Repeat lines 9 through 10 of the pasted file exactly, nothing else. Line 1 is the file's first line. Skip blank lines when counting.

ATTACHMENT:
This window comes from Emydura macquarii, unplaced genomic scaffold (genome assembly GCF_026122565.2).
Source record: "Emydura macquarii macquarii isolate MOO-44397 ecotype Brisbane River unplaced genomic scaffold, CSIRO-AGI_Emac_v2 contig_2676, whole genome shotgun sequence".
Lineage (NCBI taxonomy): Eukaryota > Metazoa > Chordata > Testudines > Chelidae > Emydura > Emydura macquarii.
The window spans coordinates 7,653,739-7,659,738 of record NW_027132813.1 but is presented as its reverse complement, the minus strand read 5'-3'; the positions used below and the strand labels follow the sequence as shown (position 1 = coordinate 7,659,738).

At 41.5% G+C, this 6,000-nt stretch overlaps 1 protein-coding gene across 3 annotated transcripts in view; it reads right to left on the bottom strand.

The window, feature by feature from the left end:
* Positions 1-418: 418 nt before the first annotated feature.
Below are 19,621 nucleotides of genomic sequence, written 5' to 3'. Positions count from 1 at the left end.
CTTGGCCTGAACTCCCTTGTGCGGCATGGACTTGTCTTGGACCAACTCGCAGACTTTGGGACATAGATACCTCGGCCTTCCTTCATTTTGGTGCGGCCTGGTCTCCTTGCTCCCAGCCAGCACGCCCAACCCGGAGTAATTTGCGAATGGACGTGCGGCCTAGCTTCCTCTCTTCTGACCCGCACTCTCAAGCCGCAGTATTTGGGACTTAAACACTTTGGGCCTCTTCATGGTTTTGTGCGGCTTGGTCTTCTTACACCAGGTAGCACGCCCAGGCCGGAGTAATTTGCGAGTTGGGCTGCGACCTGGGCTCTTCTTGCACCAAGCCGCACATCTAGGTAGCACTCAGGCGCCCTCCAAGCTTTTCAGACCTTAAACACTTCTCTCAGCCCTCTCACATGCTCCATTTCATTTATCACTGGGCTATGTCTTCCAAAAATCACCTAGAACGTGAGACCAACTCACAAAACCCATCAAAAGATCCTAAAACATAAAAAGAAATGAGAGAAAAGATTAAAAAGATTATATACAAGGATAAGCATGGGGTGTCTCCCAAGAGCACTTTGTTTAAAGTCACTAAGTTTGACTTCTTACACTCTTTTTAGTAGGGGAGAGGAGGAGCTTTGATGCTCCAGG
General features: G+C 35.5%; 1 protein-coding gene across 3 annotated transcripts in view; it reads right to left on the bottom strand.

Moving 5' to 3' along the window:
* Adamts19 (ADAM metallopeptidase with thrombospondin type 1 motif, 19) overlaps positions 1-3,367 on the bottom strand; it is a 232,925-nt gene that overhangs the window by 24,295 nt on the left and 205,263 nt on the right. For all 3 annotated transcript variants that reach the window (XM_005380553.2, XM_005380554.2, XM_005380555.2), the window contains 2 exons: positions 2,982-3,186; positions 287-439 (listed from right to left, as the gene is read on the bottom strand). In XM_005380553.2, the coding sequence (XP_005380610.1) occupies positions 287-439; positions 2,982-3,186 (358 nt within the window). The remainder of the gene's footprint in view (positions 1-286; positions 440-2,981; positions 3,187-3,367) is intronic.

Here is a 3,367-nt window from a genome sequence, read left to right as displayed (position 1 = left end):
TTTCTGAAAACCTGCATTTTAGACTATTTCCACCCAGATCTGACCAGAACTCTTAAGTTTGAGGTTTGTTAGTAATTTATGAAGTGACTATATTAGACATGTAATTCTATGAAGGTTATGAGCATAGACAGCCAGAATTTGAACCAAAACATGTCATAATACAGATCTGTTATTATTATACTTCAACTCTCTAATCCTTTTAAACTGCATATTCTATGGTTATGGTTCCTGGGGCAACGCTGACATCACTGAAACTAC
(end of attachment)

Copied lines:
CTTGGCCTGAACTCCCTTGTGCGGCATGGACTTGTCTTGGACCAACTCGCAGACTTTGGGACATAGATACCTCGGCCTTCCTTCATTTTGGTGCGGCCTGGTCTCCTTGCTCCCAGCCAGCACGCCCAACCCGGAGTAATTTGCGAATGGACGTGCGGCCTAGCTTCCTCTCTTCTGACCCGCACTCTCAAGCCGCAGTATTTGGGACTTAAACACTTTGGGCCTCTTCATGGTTTTGTGCGGCTTGGTCTTCTTACACCAGGTAGCACGCCCAGGCCGGAGTAATTTGCGAGTTGGGCTGCGACCTGGGCTCTTCTTGCACCAAGCCGCACATCTAGGTAGCACTCAGGCGCCCTCCAAGCTTTTCAGACCTTAAACACTTCTCTCAGCCCTCTCACATGCTCCATTTCATTTATCACTGGGCTATGTCTTCCAAAAATCACCTAGAACGTGAGACCAACTCACAAAACCCATCAAAAGATCCTAAAACATAAAAAGAAATGAGAGAAAAGATTAAAAAGATTATATACAAGGATAAGCATGGGGTGTCTCCCAAGAGCACTTTGTTTAAAGTCACTAAGTTTGACTTCTTACACTCTTTTTAGTAGGGGAGAGGAGGAGCTTTGATGCTCCAGG
General features: G+C 35.5%; 1 protein-coding gene across 3 annotated transcripts in view; it reads right to left on the bottom strand.